Thursday, November 1, 2012

Around the Sound: K Ply cleanup process and schedule

By Rebecca Lawson, Regional Section Manager, Toxics Cleanup Program

Ecology is entering into an agreed order (legal agreement) with the Port of Port Angeles (port) for the K Ply cleanup site (also known as PenPly or Peninsula Plywood). The agreed order requires the port to do an interim action (partial cleanup), investigate the site, and evaluate options for cleanup.

Last week Ecology’s cleanup team held an open house about the site and comment period. The comment period continues through Nov. 19, 2012. Site manager Connie Groven gave this presentation at the open house. Community members have asked a number of questions about what’s involved in cleaning up a contaminated site and how the K Ply cleanup schedule will work.

How a contaminated site gets cleaned up

Cleaning up sites where toxics have polluted land and water is very complex. Cleanup activities at K Ply are governed by the Model Toxics Control Act (MTCA). MTCA, which was created by a citizens’ initiative that voters approved in 1988, has procedures for cleaning up contaminated sites so they are safe for human health and the environment. Sites are cleaned up in stages:
  • The remedial investigation & feasibility study (RI/FS) looks at the type and extent of pollution on the site and evaluates different cleanup options.
  • Ecology sometimes allows interim actions to partly clean up a site before the final cleanup plan is complete. Interim actions are done to correct a problem that may get worse, reduce a threat, or help complete the RI/FS.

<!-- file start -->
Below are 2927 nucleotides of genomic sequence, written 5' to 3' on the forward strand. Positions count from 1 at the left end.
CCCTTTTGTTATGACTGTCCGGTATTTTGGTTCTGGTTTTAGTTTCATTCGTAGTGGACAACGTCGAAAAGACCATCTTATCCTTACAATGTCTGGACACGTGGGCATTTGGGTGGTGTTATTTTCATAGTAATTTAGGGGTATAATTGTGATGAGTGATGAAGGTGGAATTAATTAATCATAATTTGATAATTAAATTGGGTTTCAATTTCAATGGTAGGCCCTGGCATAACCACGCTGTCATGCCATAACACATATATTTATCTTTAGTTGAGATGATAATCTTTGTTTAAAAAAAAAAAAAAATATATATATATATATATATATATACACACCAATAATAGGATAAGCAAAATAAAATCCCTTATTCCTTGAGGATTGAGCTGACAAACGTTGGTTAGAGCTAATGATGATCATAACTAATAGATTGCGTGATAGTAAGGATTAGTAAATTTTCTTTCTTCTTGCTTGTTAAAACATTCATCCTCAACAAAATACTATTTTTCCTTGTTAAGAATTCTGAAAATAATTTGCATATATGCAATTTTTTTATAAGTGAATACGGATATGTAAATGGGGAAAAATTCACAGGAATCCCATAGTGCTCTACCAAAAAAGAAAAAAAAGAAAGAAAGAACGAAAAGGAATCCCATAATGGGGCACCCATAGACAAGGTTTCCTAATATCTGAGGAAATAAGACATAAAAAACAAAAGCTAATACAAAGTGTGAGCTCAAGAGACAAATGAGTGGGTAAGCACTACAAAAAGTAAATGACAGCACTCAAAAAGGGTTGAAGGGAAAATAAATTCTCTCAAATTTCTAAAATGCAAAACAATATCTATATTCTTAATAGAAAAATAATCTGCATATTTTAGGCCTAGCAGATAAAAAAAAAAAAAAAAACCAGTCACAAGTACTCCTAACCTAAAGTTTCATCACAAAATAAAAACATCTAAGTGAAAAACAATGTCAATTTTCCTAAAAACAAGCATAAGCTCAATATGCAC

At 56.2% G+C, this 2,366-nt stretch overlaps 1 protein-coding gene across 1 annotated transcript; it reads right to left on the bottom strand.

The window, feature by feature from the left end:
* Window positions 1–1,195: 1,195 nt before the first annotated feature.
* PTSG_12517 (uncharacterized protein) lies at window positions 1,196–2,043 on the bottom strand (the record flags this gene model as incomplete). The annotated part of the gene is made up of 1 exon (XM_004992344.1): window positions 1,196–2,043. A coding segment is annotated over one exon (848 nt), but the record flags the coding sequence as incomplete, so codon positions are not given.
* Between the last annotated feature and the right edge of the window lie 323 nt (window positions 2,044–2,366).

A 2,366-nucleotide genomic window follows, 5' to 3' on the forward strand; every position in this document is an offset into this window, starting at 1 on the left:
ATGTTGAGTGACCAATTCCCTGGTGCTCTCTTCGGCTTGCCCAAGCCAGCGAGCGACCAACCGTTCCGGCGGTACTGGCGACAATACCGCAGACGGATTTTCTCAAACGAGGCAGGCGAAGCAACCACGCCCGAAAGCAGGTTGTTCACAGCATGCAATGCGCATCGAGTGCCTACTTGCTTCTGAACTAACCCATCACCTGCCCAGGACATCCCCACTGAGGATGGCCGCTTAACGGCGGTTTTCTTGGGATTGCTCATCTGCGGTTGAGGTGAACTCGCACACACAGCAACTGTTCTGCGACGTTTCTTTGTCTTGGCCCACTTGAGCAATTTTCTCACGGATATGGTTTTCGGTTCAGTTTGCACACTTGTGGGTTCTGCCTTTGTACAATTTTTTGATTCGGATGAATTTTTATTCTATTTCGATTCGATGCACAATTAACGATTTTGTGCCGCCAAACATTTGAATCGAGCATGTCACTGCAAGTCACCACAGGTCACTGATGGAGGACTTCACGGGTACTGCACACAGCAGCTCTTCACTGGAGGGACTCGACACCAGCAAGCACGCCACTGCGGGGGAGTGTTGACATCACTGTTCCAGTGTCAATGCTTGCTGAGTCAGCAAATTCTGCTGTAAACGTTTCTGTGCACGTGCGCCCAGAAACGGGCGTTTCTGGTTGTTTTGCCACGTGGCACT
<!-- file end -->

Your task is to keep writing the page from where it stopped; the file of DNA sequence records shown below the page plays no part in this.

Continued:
• The cleanup action plan (CAP) describes the cleanup methods and how they meet state standards. Ecology uses information from the RI/FS to select a cleanup action.
  • Cleanup removes contaminants from the site, contains them on the site, or treats them to make them less toxic.

K Ply cleanup timeline

We are using Lean processes in this cleanup. [You can read the MTCA Lean report here.] Lean goals include finishing the RI/FS process in two years and finishing cleanup in five years or less.

The K Ply agreed order does not set calendar due dates up front because all of the tasks build on previous tasks or milestones. For example, the first milestone is the port demolishing old mill structures. The port’s RI/FS work plan is due to Ecology 60 days after this. Based on the port’s current interim action work schedule, this means the port will likely send us their draft RI/FS work plan in August 2013.

After we review and approve the work plan, the port will do their RI/FS. We estimate that the port will collect data from November 2013 – February 2014 and submit their data and a draft RI/FS report in October 2014.

At each stage, the schedule includes time for:
  • Ecology staff to review the draft report and request any needed changes.
  • The port to make changes and submit a revised draft.
  • Ecology to review and approve the revised draft. By using Lean and working closely with the port up front, our goal is that, when we get to this stage, reports will not need more changes.
After we approve the RI/FS report, the port will develop a preliminary cleanup action plan. Ecology will then develop the final draft cleanup action plan and negotiate a new legal agreement for cleanup.

Following this schedule, we estimate that we will hold a public comment period on the RI/FS report, the draft cleanup plan, and new legal agreement in summer 2015. You can read the full schedule here on page 37.

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